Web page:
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Jackets I don’t wear anymore

I’m a lifelong jacketman. If I’ve got dollar to drop, it’s more likely to rubber-stamp outerwear, than any other flavour of kit. I’m also mad down with Japanese label, Comme des Garcons, so over the years I’ve managed to swag six jackets. Six examples of my favourite clothing type, by my favourite brand. So why don’t I ever wear them?

I take issue when fashion journalists talk about ‘timeless’ style, you know, stuff that is, in some way, imune to the transiance of fashion. I find it interesting, because in virtually every instance, it’s just not true. The truth is, all clothes, even basic high-street jeans, leather jackets, or blazers are tweaked season after season – the fabrics, the cut, the stitching… Fashion journalists know this, of course. It’s clear if you take a look at a standard M&S navy blazer from 1990 and one from 2014. Both, at the time, could be described (erroniously) as ‘timeless’, yet they’ll each have distinctly different sihohettes.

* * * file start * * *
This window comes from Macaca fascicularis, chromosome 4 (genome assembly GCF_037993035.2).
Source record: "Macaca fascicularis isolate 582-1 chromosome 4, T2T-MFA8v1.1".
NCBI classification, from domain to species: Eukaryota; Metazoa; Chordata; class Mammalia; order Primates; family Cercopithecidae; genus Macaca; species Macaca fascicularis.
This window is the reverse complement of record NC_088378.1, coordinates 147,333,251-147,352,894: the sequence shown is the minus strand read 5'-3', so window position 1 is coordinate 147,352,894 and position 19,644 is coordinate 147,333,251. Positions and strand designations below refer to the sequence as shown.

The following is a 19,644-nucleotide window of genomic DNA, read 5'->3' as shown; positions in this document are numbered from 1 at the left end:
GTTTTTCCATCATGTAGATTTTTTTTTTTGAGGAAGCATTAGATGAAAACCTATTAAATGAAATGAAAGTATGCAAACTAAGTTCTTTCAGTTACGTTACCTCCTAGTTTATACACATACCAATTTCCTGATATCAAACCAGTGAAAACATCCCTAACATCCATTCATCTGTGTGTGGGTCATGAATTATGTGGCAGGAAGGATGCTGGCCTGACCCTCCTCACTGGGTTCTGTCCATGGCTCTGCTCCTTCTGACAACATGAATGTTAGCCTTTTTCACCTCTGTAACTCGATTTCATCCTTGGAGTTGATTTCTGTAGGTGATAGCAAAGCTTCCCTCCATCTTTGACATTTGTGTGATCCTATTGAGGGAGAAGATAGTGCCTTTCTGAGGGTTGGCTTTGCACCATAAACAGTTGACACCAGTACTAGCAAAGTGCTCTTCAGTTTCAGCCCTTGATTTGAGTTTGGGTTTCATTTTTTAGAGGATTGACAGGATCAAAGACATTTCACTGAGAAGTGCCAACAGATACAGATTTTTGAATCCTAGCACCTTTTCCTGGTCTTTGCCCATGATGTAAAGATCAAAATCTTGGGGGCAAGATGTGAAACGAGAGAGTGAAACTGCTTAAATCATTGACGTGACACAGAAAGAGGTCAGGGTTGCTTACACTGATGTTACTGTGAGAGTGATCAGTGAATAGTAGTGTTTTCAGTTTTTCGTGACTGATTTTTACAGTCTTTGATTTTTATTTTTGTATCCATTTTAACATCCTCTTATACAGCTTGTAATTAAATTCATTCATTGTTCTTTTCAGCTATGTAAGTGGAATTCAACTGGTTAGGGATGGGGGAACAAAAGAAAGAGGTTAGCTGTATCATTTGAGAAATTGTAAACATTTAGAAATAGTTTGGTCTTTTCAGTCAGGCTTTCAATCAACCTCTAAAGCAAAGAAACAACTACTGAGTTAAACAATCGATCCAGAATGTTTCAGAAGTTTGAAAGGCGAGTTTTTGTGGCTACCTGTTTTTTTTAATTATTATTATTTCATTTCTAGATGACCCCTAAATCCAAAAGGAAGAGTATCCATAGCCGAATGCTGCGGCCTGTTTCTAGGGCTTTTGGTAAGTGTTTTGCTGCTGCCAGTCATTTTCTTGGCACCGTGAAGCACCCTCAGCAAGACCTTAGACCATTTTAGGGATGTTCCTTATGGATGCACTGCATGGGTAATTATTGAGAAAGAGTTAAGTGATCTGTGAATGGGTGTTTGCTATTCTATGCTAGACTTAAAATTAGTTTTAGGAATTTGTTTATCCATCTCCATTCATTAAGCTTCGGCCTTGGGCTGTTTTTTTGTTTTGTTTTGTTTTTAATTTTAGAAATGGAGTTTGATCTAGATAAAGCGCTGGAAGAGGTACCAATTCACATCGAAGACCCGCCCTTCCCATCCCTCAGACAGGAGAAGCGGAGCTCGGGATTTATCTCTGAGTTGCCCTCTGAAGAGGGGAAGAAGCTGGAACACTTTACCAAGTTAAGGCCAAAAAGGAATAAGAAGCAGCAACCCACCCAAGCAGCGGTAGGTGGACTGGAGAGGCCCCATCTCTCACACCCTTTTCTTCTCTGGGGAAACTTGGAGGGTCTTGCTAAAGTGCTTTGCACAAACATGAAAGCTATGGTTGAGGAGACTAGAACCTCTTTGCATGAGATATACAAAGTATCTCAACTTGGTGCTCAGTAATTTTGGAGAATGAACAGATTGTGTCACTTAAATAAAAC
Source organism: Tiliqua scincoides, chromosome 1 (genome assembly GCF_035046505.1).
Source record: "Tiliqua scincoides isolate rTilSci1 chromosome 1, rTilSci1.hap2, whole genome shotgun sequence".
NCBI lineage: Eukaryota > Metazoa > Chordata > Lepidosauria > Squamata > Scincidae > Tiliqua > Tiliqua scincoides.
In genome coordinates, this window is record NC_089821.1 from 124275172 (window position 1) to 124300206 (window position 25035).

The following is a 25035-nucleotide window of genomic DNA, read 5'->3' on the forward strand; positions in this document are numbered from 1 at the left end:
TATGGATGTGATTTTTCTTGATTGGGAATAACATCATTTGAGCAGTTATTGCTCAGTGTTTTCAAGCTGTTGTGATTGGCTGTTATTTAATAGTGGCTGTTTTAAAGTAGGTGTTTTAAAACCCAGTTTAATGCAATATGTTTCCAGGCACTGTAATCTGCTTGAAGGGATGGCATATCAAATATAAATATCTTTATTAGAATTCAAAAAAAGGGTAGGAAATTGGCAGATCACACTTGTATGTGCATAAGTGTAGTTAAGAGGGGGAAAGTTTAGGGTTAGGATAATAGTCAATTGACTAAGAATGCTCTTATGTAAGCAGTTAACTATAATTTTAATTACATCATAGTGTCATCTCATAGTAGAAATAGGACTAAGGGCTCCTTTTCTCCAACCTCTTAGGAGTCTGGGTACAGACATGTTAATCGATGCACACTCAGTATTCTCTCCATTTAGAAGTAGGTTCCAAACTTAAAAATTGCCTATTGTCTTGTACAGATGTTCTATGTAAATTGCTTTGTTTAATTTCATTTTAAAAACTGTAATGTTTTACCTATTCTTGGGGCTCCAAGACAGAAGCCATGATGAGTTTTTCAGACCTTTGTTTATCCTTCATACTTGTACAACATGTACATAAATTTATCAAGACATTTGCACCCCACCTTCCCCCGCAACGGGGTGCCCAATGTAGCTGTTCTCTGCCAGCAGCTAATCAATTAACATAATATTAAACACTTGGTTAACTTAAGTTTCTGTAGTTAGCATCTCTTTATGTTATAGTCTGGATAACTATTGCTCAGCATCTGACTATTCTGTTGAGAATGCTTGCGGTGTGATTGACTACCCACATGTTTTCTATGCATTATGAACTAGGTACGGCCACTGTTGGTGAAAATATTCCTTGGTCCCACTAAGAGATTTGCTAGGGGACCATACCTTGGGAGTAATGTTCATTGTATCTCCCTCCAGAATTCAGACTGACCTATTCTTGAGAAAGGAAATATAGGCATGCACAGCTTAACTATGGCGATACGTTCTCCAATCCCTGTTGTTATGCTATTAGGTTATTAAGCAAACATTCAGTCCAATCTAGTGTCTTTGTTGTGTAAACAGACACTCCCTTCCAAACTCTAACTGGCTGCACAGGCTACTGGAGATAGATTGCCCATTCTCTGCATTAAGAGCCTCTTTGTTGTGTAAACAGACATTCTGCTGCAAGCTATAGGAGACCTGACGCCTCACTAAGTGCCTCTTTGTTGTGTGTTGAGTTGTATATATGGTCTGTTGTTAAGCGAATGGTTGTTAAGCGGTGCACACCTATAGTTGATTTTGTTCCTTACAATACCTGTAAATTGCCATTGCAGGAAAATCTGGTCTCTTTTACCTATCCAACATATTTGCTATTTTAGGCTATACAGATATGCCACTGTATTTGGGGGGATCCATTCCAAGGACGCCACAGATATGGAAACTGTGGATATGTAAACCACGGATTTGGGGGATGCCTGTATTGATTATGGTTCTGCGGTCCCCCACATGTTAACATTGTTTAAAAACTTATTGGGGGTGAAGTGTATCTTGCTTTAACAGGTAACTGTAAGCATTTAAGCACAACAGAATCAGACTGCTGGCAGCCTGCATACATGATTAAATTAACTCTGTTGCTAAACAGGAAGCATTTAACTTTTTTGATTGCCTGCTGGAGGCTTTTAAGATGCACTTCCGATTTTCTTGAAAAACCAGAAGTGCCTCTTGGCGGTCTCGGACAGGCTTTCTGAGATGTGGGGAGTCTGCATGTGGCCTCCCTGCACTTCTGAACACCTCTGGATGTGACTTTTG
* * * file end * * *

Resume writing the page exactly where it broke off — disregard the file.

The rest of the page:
This notion really came home to me again, when trying on these Comme jackets – mostly aquired during the 90s.

IMG_2393 IMG_2401 IMG_2397IMG_2381 IMG_2387 IMG_2383IMG_2360 IMG_2362 IMG_2364 IMG_2366

The above example has a particularly intense lining. Which I guess, you could wear reversed. Check this maddery…

IMG_2368 IMG_2374  IMG_2376IMG_2347 IMG_2352 IMG_2353IMG_2334 IMG_2343IMG_2328 IMG_2331 IMG_2333

The thing is, wearing Comme is held up again and again as a deeply individualistic statement. Yet, these relics also conform to the male silhouette of their day  – longer lines, thicker lapels and three button fastening. Sure, some are embellished and have unusual details, but looking at them again now, it’s the length of the body that really jars. They are much longer than even the mainstream, high-street purchases of today.

That’s pretty much, why I won’t wear them. Although, that one with the pink topstitching… Christ know’s what I was thinking in that, even in the 90s.

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